Thelonious Monk “Hackensack”
The music of Thelonious Monk is, for me, purely devotional and endlessly life-affirming. And I am devoted to it, as Monk was my doorway into jazz. In fact, I still remember where I was standing, at 15, in a friend’s makeshift photo darkroom when he dropped the needle on “Hackensack”, the first track on Criss Cross (still my all-time favorite). I was electrified by its playful melody, its willful dissonance, and its swinging take on the blues. Not to mention the lightning communication between Monk and his altoist Charlie Rouse: the greatest marriage of sense and sensibility since Duke Ellington found Johnny Hodges. In fact, no one save Ellington composed more melodies than Monk that sound now so utterly inevitable. I am reminded of the quote from Picasso where he said, “When I was 22 I could paint like Rembrandt, but it took my whole life to learn to paint like a child.”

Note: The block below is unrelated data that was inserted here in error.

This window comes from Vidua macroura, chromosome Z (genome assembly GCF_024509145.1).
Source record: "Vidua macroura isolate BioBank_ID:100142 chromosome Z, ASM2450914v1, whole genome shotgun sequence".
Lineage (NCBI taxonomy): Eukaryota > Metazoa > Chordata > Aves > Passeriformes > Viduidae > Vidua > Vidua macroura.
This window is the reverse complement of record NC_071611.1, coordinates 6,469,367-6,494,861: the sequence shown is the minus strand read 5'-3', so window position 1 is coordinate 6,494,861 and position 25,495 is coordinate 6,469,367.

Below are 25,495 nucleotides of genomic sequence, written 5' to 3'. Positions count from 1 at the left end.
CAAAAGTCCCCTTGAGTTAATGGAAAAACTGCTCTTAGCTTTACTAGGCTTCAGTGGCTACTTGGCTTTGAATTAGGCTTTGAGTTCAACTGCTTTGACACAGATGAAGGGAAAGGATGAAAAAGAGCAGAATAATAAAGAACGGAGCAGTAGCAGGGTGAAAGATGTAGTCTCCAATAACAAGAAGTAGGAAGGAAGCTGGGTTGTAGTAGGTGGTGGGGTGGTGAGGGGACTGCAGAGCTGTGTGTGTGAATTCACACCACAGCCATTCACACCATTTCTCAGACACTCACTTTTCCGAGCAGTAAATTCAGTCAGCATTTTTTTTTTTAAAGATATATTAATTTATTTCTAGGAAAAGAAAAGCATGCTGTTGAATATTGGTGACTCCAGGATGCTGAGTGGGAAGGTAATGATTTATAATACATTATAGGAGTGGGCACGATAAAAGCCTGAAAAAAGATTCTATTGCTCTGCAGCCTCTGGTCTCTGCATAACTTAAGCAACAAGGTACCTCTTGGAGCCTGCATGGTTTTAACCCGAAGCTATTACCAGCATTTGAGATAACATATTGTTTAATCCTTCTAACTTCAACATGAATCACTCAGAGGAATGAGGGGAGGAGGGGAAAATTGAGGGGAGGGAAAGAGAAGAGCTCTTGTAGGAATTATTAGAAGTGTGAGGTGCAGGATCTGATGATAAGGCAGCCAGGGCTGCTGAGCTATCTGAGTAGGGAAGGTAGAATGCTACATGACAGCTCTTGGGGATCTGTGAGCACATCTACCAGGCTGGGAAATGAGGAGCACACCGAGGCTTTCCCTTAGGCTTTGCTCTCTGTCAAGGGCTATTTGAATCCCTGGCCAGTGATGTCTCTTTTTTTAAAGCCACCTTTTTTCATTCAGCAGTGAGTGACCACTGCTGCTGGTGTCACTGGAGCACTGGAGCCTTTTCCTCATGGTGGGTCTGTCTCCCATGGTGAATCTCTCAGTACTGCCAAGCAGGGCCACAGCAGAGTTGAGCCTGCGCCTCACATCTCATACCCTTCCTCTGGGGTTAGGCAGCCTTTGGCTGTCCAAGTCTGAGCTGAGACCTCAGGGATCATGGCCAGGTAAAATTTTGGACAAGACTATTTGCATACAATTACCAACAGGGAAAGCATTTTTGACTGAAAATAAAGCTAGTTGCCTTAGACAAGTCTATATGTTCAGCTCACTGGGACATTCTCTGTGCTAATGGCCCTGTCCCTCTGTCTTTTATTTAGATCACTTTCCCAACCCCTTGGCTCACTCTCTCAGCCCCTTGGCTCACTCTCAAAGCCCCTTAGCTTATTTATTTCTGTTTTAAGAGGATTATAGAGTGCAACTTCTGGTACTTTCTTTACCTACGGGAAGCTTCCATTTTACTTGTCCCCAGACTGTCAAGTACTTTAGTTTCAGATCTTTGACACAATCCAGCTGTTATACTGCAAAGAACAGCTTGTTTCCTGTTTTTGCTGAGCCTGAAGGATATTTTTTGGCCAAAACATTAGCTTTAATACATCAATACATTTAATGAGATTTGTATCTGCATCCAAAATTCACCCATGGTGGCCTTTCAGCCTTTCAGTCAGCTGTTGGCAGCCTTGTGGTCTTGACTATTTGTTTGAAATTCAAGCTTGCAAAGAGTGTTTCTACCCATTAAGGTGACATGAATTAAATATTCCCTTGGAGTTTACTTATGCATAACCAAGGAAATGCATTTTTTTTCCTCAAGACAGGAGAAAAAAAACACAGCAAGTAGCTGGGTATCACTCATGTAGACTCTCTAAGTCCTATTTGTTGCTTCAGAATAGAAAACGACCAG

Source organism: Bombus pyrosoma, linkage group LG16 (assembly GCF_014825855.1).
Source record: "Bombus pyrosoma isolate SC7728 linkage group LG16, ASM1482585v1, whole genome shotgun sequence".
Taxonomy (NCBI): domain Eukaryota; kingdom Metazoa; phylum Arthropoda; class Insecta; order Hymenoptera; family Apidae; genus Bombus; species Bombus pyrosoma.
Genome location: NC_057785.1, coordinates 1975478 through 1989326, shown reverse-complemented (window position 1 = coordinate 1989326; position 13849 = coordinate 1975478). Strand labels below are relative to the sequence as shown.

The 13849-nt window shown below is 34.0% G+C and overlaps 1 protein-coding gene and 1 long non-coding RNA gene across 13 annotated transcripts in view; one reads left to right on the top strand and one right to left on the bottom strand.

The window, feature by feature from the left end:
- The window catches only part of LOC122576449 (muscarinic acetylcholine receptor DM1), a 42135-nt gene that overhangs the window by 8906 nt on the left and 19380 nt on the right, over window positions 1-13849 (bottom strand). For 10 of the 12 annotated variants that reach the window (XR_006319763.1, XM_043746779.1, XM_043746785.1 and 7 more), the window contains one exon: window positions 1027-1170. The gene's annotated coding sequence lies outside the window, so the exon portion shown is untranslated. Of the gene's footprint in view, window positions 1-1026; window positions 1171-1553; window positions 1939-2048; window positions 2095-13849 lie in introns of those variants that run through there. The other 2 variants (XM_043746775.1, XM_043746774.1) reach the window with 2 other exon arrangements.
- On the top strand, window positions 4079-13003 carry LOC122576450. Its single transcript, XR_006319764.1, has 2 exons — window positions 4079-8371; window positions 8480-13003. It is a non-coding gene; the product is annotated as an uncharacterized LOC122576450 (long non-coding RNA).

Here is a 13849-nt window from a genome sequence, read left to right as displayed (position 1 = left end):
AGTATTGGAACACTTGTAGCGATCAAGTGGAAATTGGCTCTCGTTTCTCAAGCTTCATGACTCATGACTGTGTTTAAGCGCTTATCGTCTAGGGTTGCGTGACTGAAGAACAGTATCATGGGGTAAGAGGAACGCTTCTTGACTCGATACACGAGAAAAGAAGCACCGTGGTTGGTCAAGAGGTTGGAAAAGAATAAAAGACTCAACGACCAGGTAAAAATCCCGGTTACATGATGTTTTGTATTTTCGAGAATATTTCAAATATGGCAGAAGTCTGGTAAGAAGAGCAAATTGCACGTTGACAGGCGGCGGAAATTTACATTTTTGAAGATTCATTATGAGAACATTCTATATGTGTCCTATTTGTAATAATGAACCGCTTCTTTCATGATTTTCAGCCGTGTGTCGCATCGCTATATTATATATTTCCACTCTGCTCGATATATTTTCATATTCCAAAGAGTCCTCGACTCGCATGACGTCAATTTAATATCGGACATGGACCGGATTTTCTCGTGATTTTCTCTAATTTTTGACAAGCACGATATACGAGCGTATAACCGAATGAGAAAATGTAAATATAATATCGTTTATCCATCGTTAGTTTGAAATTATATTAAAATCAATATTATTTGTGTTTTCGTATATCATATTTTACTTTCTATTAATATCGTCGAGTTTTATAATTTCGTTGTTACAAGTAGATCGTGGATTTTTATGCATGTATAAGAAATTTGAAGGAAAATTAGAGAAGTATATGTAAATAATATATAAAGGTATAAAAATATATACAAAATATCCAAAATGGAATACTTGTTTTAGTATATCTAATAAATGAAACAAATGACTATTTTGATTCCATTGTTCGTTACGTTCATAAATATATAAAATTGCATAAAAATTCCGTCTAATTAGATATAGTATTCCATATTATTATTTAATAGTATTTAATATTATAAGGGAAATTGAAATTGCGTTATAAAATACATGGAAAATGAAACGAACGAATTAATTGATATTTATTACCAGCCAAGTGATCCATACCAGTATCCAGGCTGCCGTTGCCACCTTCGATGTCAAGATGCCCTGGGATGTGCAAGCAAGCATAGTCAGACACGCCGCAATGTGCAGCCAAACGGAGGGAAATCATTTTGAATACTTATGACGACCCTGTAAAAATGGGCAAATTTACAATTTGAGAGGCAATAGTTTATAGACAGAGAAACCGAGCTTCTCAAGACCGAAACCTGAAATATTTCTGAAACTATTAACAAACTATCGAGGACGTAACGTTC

To me, “Hackensack” is the sound of a man completely in control of his powers, but down on his knees like a kid, painting with his fingers.